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long-running battle between the Texas Medical Board and controversial Houston doctor Stanislaw Burzynski could be coming to a head.

The board’s staff said this week that it had proposed $380,000 in fines and a stiff set of sanctions for Burzynski’s failure to adhere to proper medical procedures in treating cancer patients. The decision is preliminary, and will be submitted and formally reviewed on March 3.

The recommendations formally called for the revocation of Burzynski’s license, but the board’s staff then recommended suspending that sanction, pending a probationary period of at least four years, during which the physician’s work would undergo strict monitoring.

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Burzynski declined comment, but his lawyer, Melanie Rubinsky, said the physician would submit his own proposed ruling in advance of the March 3 board meeting. “The proposed order is not final until the full board signs off on it,” she said. “It’s not a done deal.”

Under Texas law, even if the board adopts the staff recommendations, Rubinsky said Burzynski could pursue a court appeal.

In the board’s filings last summer, it accused Burzynski of unethical and unprofessional conduct regarding clinical trials of gravely ill patients. Those charges included improper care, deceptive advertising, and the use of unlicensed staff, among others.

In the findings of fact issued Wednesday, the board’s staff quoted findings of fact issued by the Texas State Office of Administrative Hearings, which found insufficient evidence of deceptive advertising. However, it found, among other violations, that Burzynski in at least one case failed to follow the treatment protocol to which a patient initially consented, and that one of Burzynski’s clinicians misrepresented herself as being authorized to practice medicine.

Elsewhere in the findings of fact, the Office of Administrative Hearings found that there was insufficient evidence to suggest patients suffered harm as a result of the violations.

“Respondent’s continued practice in treating advanced cancer patients is a present value to the cancer community,” it read. “Respondent’s treatments have saved the lives of cancer patients, both adults and children, who were not expected to live.”

In addition to the recommended fines, the board’s staff proposed ordering Burzynski to submit all patient-consent forms to the Board’s medical director for review, and complete a course in ethics.

 

Correction: An earlier version of this story incorrectly attributed findings of fact to the Texas Medical Board. The findings of fact were issued by the State Office of Administrative Hearings, and were incorporated into the board staff’s proposed decision, along with the board staff’s proposed sanctions.

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  • If this doctors treatments didn’t work, the powers that be, wouldn’t be going after him. Money can’t be made on ” cures” so I firmly believe this doctor has the cure and the medical community knows it and the thought of losing all that money is too much for them! I applaud this brave doctor for not giving up. He truly cares about the suffering people go through and is trying to save lives by a CURE not just treating and running the bill up.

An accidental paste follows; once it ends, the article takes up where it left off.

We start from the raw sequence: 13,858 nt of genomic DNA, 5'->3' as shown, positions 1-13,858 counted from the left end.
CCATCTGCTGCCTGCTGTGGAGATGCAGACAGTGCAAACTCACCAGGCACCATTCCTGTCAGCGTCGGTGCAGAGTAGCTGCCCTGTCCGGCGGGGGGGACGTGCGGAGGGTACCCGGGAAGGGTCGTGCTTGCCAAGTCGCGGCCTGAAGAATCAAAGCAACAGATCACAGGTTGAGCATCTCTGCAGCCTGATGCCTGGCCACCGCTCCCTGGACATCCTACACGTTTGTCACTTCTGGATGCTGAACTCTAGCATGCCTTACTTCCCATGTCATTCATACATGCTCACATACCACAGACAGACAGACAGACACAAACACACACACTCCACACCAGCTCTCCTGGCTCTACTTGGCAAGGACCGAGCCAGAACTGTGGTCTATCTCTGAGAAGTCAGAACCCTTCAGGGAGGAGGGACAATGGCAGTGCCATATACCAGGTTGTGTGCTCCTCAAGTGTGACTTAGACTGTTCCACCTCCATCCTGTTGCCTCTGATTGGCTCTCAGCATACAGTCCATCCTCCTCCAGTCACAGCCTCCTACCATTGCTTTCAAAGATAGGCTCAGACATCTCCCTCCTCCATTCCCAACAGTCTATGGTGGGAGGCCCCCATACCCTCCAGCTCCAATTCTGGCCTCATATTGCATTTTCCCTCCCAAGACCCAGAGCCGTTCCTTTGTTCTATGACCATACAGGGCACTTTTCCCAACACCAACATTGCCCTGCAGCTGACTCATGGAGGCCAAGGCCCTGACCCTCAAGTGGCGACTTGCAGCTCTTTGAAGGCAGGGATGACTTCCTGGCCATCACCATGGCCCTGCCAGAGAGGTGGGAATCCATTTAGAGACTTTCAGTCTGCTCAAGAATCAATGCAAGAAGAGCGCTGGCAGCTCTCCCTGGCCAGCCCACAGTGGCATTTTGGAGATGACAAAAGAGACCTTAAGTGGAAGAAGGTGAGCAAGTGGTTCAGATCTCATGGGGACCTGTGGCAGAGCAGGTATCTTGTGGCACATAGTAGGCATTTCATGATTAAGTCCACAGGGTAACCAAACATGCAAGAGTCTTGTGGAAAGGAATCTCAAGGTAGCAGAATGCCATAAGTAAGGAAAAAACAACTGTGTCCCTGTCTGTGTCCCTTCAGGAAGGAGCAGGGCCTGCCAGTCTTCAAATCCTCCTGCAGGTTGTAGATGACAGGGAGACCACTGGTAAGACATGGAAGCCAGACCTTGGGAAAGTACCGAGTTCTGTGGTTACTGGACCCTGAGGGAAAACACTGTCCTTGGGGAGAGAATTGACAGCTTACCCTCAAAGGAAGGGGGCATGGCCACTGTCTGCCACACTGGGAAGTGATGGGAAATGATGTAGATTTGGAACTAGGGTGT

• There are several indisputable facts in the life of Dr Stanislaw R Burzynski M.D. Ph.D and they are these: He was top in his class of 250. The head of the college where Dr. B graduated made this astonishing statement: Of the 10,000 medical doctors who graduated from the college between the years 1944-1994, Burzynski was the best! He has made the most important medical breakthrough in cancer research in 50 years. If this was not so, why did some powers that be attempt to steal his patents when he was at the height of his court battles with the F.D.A. in the mid to late 90’s? Can anyone explain his extraordinary results in treating brain cancer victims when ordinary standard of care is left wanting? It takes guts and courage to see that this man is the real deal and he deserves to be commended for his life’s work.

  • The finding of fact about Burzynski being of value to the community and so on comes from the judges. It is not the position of the Board. This should be made clear. The language comes from a previous judge’s order and was contested by the Board in their objection to the order.

  • The Texas medical board is a sham and they should be fined. It is just sickening what the cancer business is doing to someone who actually CURES cancer, even after these patients have been damaged by the barbaric chemo and radiation “standards of care”. Allopathic medicine is in serious need of a complete reformation.

  • I saw the documentary about anti-neoplastons and this guy is crazy. It’s unacceptable that he is allowed to continue practice, a quack of the first order…

  • This amount is a drop in the bucket for his lucrative enterprise which is pushed relentlessly on all kinds of cancer sites.

    The statement by the board that “Respondent’s continued practice in treating advanced cancer patients is a present value to the cancer community,” it read. “Respondent’s treatments have saved the lives of cancer patients, both adults and children, who were not expected to live.” seems very mysterious, and I think the reporter should have gone into this. Because he also offers standard cancer treatment? or what? because the Texas Medical Board thinks some of his seemingly bogus treatments are not???? the statement seems baffling and begs for another story.

    More context and another story are needed.

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